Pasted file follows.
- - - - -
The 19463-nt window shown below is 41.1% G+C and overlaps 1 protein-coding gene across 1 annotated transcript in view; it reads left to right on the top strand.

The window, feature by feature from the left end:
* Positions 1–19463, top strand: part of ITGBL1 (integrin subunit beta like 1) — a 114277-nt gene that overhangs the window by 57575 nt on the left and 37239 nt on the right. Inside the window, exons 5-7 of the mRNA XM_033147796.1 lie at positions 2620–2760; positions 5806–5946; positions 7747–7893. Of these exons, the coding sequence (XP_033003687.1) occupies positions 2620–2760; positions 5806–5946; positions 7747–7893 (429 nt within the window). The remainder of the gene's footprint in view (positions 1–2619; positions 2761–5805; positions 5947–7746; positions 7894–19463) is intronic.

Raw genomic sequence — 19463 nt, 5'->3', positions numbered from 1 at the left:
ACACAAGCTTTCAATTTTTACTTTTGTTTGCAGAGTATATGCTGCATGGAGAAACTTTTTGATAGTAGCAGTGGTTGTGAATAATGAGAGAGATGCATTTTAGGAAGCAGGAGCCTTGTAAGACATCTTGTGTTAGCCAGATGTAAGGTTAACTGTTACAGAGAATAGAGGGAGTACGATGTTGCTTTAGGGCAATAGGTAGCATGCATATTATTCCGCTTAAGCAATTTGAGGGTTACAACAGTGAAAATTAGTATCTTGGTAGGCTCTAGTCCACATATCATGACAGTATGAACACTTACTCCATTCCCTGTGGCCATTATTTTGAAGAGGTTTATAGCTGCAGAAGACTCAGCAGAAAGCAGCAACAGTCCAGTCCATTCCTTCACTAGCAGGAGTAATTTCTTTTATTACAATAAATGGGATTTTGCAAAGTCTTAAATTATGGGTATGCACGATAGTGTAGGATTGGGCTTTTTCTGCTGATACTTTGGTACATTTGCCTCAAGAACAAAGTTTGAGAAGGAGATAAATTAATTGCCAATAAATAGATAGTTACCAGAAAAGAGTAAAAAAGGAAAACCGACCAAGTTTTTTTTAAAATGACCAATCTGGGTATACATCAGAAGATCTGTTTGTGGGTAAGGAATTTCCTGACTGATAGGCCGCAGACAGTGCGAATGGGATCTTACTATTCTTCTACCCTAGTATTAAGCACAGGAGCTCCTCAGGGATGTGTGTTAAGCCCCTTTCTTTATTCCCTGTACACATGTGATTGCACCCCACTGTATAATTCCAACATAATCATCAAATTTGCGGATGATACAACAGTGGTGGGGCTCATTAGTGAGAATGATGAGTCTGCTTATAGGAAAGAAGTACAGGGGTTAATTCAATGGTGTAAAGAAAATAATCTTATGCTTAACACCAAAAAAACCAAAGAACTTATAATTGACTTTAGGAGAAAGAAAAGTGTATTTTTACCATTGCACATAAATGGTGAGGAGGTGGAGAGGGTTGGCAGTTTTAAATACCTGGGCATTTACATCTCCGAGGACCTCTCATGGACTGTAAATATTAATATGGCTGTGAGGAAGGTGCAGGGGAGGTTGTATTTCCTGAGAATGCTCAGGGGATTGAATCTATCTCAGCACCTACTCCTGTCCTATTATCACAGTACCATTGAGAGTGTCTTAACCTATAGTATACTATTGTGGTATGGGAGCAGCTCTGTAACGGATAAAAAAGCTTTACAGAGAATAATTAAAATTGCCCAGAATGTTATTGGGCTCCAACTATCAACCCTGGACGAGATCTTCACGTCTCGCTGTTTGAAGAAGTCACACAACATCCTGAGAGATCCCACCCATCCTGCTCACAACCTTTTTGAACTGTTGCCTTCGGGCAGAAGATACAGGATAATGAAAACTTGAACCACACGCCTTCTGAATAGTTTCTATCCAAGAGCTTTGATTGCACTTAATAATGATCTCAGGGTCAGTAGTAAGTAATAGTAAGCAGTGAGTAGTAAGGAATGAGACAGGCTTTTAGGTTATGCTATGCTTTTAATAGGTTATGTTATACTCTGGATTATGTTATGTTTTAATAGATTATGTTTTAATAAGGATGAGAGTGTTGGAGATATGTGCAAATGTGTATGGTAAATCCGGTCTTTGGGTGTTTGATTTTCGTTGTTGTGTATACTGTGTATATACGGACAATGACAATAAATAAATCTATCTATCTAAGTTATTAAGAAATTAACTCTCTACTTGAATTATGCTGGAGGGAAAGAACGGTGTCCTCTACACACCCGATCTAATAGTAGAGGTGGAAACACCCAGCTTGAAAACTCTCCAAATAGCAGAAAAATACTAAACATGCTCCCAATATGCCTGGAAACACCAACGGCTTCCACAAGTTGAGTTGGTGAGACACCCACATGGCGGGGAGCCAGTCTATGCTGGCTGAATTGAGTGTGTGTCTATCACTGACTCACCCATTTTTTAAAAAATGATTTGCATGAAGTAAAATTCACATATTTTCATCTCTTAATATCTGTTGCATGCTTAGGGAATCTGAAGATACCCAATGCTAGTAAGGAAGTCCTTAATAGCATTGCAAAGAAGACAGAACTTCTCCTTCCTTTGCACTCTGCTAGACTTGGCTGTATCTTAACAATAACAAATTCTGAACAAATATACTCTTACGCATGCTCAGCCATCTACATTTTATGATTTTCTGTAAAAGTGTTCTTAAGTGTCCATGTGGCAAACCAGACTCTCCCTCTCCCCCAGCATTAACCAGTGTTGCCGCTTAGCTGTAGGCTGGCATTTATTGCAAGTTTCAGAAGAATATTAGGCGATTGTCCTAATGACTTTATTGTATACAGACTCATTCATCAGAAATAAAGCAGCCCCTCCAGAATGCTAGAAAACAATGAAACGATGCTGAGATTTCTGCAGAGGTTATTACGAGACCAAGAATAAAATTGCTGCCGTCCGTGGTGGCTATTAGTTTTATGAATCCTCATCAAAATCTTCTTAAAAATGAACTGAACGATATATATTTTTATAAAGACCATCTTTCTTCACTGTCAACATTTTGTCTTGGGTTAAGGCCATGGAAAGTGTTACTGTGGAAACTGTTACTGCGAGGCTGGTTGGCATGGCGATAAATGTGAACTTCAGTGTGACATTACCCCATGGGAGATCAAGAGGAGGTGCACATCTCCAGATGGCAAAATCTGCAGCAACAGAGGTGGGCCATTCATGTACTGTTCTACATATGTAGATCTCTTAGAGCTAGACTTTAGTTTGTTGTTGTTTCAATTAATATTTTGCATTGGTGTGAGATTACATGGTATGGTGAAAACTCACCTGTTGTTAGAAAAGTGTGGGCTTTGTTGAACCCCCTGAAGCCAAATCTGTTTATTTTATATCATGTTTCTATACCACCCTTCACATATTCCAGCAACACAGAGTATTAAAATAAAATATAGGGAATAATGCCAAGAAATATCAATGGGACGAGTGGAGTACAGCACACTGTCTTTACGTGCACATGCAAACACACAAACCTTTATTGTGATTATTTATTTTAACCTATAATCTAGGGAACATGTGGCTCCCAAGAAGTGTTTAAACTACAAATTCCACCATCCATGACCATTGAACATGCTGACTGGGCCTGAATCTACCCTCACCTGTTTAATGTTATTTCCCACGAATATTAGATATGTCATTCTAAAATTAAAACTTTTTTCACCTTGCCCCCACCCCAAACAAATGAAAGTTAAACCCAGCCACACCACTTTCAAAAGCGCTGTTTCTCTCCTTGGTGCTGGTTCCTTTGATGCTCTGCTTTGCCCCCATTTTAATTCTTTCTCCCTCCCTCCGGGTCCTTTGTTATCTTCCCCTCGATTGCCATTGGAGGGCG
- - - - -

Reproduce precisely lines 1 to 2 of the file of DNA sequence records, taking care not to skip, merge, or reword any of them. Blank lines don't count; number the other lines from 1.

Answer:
The 19463-nt window shown below is 41.1% G+C and overlaps 1 protein-coding gene across 1 annotated transcript in view; it reads left to right on the top strand.

The window, feature by feature from the left end: